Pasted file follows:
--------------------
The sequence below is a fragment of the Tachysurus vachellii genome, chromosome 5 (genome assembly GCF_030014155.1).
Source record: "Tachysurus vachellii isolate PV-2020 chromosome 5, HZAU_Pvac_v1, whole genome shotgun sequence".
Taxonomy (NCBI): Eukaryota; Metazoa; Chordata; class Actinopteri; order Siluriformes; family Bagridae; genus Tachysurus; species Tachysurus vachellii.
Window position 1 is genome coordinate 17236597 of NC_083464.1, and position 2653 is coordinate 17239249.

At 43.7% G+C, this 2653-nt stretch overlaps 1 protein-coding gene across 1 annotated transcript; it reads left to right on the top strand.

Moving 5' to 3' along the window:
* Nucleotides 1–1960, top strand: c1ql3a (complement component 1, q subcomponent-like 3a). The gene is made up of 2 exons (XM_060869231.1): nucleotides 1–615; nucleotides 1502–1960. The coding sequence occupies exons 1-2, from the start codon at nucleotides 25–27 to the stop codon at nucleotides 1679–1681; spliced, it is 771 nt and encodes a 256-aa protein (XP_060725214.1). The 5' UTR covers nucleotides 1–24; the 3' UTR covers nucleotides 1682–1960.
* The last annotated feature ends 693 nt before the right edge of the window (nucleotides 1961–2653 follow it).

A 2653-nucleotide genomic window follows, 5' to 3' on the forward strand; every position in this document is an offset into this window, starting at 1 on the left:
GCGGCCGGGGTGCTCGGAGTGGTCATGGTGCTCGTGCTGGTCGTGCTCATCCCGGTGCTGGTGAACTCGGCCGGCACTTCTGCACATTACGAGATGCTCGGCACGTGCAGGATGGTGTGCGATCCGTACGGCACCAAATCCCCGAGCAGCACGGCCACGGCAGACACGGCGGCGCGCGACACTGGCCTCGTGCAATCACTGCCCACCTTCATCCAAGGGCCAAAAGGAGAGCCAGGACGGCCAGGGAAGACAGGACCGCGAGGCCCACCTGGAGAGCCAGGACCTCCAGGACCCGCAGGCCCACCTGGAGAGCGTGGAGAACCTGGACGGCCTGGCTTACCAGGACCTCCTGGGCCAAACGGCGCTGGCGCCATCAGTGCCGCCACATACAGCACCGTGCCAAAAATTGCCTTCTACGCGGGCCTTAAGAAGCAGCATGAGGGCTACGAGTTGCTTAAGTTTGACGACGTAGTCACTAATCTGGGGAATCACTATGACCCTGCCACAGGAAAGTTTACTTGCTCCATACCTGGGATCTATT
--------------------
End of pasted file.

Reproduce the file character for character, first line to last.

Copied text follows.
The sequence below is a fragment of the Tachysurus vachellii genome, chromosome 5 (genome assembly GCF_030014155.1).
Source record: "Tachysurus vachellii isolate PV-2020 chromosome 5, HZAU_Pvac_v1, whole genome shotgun sequence".
Taxonomy (NCBI): Eukaryota; Metazoa; Chordata; class Actinopteri; order Siluriformes; family Bagridae; genus Tachysurus; species Tachysurus vachellii.
Window position 1 is genome coordinate 17236597 of NC_083464.1, and position 2653 is coordinate 17239249.

At 43.7% G+C, this 2653-nt stretch overlaps 1 protein-coding gene across 1 annotated transcript; it reads left to right on the top strand.

Moving 5' to 3' along the window:
* Nucleotides 1–1960, top strand: c1ql3a (complement component 1, q subcomponent-like 3a). The gene is made up of 2 exons (XM_060869231.1): nucleotides 1–615; nucleotides 1502–1960. The coding sequence occupies exons 1-2, from the start codon at nucleotides 25–27 to the stop codon at nucleotides 1679–1681; spliced, it is 771 nt and encodes a 256-aa protein (XP_060725214.1). The 5' UTR covers nucleotides 1–24; the 3' UTR covers nucleotides 1682–1960.
* The last annotated feature ends 693 nt before the right edge of the window (nucleotides 1961–2653 follow it).

A 2653-nucleotide genomic window follows, 5' to 3' on the forward strand; every position in this document is an offset into this window, starting at 1 on the left:
GCGGCCGGGGTGCTCGGAGTGGTCATGGTGCTCGTGCTGGTCGTGCTCATCCCGGTGCTGGTGAACTCGGCCGGCACTTCTGCACATTACGAGATGCTCGGCACGTGCAGGATGGTGTGCGATCCGTACGGCACCAAATCCCCGAGCAGCACGGCCACGGCAGACACGGCGGCGCGCGACACTGGCCTCGTGCAATCACTGCCCACCTTCATCCAAGGGCCAAAAGGAGAGCCAGGACGGCCAGGGAAGACAGGACCGCGAGGCCCACCTGGAGAGCCAGGACCTCCAGGACCCGCAGGCCCACCTGGAGAGCGTGGAGAACCTGGACGGCCTGGCTTACCAGGACCTCCTGGGCCAAACGGCGCTGGCGCCATCAGTGCCGCCACATACAGCACCGTGCCAAAAATTGCCTTCTACGCGGGCCTTAAGAAGCAGCATGAGGGCTACGAGTTGCTTAAGTTTGACGACGTAGTCACTAATCTGGGGAATCACTATGACCCTGCCACAGGAAAGTTTACTTGCTCCATACCTGGGATCTATT